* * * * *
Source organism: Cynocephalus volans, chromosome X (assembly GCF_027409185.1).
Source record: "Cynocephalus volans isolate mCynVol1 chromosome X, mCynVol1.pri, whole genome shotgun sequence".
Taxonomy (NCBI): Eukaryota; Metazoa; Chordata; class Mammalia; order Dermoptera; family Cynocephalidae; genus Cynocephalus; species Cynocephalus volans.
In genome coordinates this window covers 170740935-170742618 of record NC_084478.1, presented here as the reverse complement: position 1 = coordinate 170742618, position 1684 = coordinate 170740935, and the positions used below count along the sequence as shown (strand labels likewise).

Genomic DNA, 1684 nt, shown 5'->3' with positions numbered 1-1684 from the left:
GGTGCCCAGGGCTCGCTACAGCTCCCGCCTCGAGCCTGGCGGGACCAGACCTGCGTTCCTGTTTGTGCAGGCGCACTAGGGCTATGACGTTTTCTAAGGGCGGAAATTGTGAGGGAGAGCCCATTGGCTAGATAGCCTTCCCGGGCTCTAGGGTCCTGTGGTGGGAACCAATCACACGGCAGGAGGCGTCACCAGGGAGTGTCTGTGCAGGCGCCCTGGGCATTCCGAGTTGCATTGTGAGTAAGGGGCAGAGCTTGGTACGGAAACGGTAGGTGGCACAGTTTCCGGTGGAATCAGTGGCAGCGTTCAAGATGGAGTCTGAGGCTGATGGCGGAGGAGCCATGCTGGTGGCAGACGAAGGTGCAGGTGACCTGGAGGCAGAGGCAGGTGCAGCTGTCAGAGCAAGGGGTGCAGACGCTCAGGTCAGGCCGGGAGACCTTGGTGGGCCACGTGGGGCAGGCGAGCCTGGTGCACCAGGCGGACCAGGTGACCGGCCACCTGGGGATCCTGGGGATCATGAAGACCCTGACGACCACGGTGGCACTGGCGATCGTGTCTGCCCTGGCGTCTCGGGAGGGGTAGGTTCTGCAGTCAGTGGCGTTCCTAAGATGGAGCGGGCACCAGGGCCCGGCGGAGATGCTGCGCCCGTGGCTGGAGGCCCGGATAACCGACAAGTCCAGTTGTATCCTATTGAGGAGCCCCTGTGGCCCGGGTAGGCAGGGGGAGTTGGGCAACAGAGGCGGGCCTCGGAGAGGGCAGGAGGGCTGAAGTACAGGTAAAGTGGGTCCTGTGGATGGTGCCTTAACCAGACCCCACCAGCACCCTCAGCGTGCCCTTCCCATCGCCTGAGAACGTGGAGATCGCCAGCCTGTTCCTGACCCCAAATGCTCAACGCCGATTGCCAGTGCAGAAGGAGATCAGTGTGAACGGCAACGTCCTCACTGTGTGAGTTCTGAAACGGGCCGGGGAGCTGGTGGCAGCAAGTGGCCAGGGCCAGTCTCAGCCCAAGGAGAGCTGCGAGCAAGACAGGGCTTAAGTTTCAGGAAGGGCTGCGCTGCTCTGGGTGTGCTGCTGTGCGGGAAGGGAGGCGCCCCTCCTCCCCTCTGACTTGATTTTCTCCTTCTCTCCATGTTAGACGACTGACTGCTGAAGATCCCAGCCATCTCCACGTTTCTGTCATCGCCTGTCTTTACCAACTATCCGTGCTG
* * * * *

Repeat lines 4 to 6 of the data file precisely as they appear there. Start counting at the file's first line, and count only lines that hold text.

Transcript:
In genome coordinates this window covers 170740935-170742618 of record NC_084478.1, presented here as the reverse complement: position 1 = coordinate 170742618, position 1684 = coordinate 170740935, and the positions used below count along the sequence as shown (strand labels likewise).

Genomic DNA, 1684 nt, shown 5'->3' with positions numbered 1-1684 from the left:
GGTGCCCAGGGCTCGCTACAGCTCCCGCCTCGAGCCTGGCGGGACCAGACCTGCGTTCCTGTTTGTGCAGGCGCACTAGGGCTATGACGTTTTCTAAGGGCGGAAATTGTGAGGGAGAGCCCATTGGCTAGATAGCCTTCCCGGGCTCTAGGGTCCTGTGGTGGGAACCAATCACACGGCAGGAGGCGTCACCAGGGAGTGTCTGTGCAGGCGCCCTGGGCATTCCGAGTTGCATTGTGAGTAAGGGGCAGAGCTTGGTACGGAAACGGTAGGTGGCACAGTTTCCGGTGGAATCAGTGGCAGCGTTCAAGATGGAGTCTGAGGCTGATGGCGGAGGAGCCATGCTGGTGGCAGACGAAGGTGCAGGTGACCTGGAGGCAGAGGCAGGTGCAGCTGTCAGAGCAAGGGGTGCAGACGCTCAGGTCAGGCCGGGAGACCTTGGTGGGCCACGTGGGGCAGGCGAGCCTGGTGCACCAGGCGGACCAGGTGACCGGCCACCTGGGGATCCTGGGGATCATGAAGACCCTGACGACCACGGTGGCACTGGCGATCGTGTCTGCCCTGGCGTCTCGGGAGGGGTAGGTTCTGCAGTCAGTGGCGTTCCTAAGATGGAGCGGGCACCAGGGCCCGGCGGAGATGCTGCGCCCGTGGCTGGAGGCCCGGATAACCGACAAGTCCAGTTGTATCCTATTGAGGAGCCCCTGTGGCCCGGGTAGGCAGGGGGAGTTGGGCAACAGAGGCGGGCCTCGGAGAGGGCAGGAGGGCTGAAGTACAGGTAAAGTGGGTCCTGTGGATGGTGCCTTAACCAGACCCCACCAGCACCCTCAGCGTGCCCTTCCCATCGCCTGAGAACGTGGAGATCGCCAGCCTGTTCCTGACCCCAAATGCTCAACGCCGATTGCCAGTGCAGAAGGAGATCAGTGTGAACGGCAACGTCCTCACTGTGTGAGTTCTGAAACGGGCCGGGGAGCTGGTGGCAGCAAGTGGCCAGGGCCAGTCTCAGCCCAAGGAGAGCTGCGAGCAAGACAGGGCTTAAGTTTCAGGAAGGGCTGCGCTGCTCTGGGTGTGCTGCTGTGCGGGAAGGGAGGCGCCCCTCCTCCCCTCTGACTTGATTTTCTCCTTCTCTCCATGTTAGACGACTGACTGCTGAAGATCCCAGCCATCTCCACGTTTCTGTCATCGCCTGTCTTTACCAACTATCCGTGCTG